New SGA, New Agenda

Representatives from the Executive Board of the Student Government Association (SGA) said they are working on a campaign to increase student participation and transparency among all levels of student government.

To further this agenda, legislation was passed during the summer break to consolidate committees belonging to both the Senate and the Council of Clubs (COC), new surveys are being made available online and legislation has been passed with the aim to open school-wide boards and committees to student participation.

The SGA entered the semester with a survey, posted on Neiuport and linked to their Facebook page, highlighting three issues the SGA has identified as critical: student representation on policy making committees; issues affecting class cancellation; and financial aid and its relation to a timely graduation. The survey questions students on whether they believe these are issues they want their student government to address.

SGA Treasurer Max Caviness said, “We want to represent the students.” He said the SGA looked at the previous year and wanted to improve upon their ability to gauge student opinion through extensive survey use and data gathering.

“We’ve gotten feedback in multiple ways,” said Emily Hosman, SGA representative to the Illinois Board of Higher Education Student Advisory Committee (IBHE-SAC). “From various surveys; the election survey, this new survey that we just put out — as well as what students have told us personally…so my first concern is that that is addressed and that we, as an SGA, take that and look at it and we put it out on a spread sheet and work together.’”

In addition to probing students to share their thoughts and opinions via survey, the SGA released a flyer, titled, “One Voice: A Common Agenda. A Common Purpose,” advertising its goals. The flyer specifically mentions the financial aid office, course scheduling and cancellations. Among the goals listed are “create better channels of communication” and “explore delays in processing payments” with the Financial Aid Office and to “(ensure) student representation in course scheduling discussions.”

The third goal is to secure SGA representation on the Faculty Senate; a goal the flyer states will provide “student input into decisions on course cancellations.”

Two of the bills passed by the SGA this May have had to do with securing student representation across school-wide committees. Senate bills number three and four, both sponsored by President Nicholas Martinez — with co-sponsors Vice President Ricardo Gutierrez and IBHE-SAC Representative Emily Hosman — were passed to allow student representation on the Faculty Senate and a committee referred to within the minutes recorded from the SGA’s last meeting as the “Policy Making Board.”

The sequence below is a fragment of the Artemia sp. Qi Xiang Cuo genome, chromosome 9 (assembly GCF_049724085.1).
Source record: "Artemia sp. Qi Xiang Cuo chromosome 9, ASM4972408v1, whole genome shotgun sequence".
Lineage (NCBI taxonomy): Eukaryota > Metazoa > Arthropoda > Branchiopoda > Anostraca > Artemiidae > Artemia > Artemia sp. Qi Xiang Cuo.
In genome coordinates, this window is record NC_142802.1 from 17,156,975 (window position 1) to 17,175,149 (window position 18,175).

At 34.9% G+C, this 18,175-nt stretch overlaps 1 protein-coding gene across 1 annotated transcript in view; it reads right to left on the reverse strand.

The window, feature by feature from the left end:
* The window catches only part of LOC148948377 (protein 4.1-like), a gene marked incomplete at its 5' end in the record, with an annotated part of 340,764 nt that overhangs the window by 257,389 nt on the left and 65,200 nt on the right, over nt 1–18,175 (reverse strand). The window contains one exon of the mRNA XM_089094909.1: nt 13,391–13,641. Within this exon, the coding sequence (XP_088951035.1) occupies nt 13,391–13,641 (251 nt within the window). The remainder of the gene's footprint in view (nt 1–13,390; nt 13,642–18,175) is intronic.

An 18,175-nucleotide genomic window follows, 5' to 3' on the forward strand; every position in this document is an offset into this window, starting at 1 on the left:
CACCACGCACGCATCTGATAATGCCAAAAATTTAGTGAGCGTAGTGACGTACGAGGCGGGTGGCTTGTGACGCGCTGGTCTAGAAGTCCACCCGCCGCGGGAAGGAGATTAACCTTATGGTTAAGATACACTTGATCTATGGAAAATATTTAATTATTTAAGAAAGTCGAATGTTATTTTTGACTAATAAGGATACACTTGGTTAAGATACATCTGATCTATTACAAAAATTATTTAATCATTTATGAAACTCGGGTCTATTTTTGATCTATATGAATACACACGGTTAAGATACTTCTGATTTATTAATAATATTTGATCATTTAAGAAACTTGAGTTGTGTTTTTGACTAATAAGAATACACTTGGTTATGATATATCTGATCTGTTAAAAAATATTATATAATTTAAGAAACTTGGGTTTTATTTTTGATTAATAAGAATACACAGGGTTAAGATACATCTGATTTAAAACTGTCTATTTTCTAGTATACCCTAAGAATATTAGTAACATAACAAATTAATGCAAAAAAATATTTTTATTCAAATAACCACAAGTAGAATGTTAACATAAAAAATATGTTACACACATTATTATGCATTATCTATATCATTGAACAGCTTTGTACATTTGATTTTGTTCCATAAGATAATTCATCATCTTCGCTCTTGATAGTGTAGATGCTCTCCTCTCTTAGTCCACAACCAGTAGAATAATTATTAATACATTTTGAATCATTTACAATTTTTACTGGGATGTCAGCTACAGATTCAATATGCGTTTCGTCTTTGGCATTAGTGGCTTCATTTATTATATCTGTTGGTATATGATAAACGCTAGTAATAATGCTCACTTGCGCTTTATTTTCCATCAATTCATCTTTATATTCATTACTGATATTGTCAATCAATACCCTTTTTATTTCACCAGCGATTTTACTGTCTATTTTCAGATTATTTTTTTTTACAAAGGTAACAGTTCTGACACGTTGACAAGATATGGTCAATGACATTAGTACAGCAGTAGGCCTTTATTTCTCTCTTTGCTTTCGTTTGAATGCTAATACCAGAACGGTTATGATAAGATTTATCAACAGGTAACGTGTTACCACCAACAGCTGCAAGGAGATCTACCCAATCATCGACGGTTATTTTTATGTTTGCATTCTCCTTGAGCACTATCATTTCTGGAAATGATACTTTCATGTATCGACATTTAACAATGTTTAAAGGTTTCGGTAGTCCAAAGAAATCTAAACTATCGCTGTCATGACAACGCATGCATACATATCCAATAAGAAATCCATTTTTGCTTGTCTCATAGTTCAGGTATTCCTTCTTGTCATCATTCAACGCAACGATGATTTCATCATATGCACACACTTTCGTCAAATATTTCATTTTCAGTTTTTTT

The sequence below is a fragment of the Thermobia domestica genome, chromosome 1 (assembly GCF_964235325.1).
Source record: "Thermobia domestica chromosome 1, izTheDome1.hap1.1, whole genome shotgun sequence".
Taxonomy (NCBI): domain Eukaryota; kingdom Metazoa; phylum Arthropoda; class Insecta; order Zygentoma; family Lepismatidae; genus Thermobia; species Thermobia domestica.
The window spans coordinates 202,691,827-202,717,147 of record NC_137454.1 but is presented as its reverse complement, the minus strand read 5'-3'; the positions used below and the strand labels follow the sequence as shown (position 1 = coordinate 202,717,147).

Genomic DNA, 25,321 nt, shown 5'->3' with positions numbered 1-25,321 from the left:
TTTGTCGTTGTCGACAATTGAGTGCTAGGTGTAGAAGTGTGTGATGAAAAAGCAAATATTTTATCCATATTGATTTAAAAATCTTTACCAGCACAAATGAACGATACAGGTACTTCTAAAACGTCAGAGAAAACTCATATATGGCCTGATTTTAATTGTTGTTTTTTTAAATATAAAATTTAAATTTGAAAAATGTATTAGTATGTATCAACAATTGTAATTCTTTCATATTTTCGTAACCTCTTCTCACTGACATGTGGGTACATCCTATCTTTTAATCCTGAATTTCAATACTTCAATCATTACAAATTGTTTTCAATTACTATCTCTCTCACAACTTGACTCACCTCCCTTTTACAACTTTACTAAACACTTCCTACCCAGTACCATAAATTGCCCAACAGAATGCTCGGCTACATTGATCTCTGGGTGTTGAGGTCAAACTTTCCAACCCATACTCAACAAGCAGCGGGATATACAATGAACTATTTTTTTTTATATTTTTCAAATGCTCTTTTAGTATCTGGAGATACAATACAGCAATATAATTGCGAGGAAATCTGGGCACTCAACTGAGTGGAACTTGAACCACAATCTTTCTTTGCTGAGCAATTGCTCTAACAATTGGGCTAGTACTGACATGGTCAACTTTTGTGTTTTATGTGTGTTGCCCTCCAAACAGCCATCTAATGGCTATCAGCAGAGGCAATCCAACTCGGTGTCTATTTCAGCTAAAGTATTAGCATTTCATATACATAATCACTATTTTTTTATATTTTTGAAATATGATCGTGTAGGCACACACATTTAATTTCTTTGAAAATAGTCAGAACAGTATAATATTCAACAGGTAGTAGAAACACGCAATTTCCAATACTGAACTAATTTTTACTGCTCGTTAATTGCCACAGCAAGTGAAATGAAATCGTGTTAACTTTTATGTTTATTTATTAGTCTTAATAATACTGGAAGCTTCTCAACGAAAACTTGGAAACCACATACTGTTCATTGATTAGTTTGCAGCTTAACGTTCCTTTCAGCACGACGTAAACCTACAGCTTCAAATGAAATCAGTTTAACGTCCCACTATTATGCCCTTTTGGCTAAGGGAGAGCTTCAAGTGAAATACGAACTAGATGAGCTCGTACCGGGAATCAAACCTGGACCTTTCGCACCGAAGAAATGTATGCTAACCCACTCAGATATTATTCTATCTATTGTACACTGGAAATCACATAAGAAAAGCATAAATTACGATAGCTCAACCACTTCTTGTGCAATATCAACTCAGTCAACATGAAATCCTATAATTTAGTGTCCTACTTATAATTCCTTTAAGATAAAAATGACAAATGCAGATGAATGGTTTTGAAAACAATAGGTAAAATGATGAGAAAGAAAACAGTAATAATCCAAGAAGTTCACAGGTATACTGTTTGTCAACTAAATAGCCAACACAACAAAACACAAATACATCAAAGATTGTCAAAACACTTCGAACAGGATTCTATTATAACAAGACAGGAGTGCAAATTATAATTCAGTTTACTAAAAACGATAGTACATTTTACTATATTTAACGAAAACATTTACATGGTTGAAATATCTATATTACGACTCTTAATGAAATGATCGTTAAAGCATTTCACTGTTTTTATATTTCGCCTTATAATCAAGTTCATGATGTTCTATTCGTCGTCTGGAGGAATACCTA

According to Amy Rempas, Business Associate and member of the Board of Trustees, the “Policy Making Board” refers to the Policy Coordinators Group.

Once in effect, the bills found mixed success.

A student representative has been approved by President Hahs to join the Policy Coordinators Group, however, according to Hosman, the Faculty Senate told the SGA that certain alterations would need to be made to their constitution to allow a student to hold a seat on the Faculty Senate.

“(From the Faculty Senate) we received a response saying, ‘in order to get a student on this committee, we would have to rewrite our constitution as a board,’” said Hosman. “That’s not to say that they won’t…because all that means is they have to have a meeting, they have to say: ‘Hey, we would like to revise our bylaws, revise it to include a student seat.’”

Senate Bills #9 and #10 were focused locally on the SGA’s own governmental structure, integrating the membership of Senate and COC sub-committees; The Senate sub-committees: Student Life and Academic Life; and the COC sub-committees: The Charter Oversight and Regulations Committee (CORC) and Appointments and Promotions (A&P).

Before the bill was passed, membership on these sub-committees was restricted to members of their parent organizations — the Senate or COC, respectively — which lead to a lack of communication between Senators and COC representatives.

“What we did is we flip flopped it,” said Hosman. “Each of those four committees are now made up of COC and Senate (members)…they’re half COC and half Senators in each of the committees.”

The SGA plans to continue posting surveys and pursuing student integration into the Northeastern’s governing bodies as the fall semester unfolds.

“It’s not about the person holding the role,” said Hosman. “It’s about who the role represents.”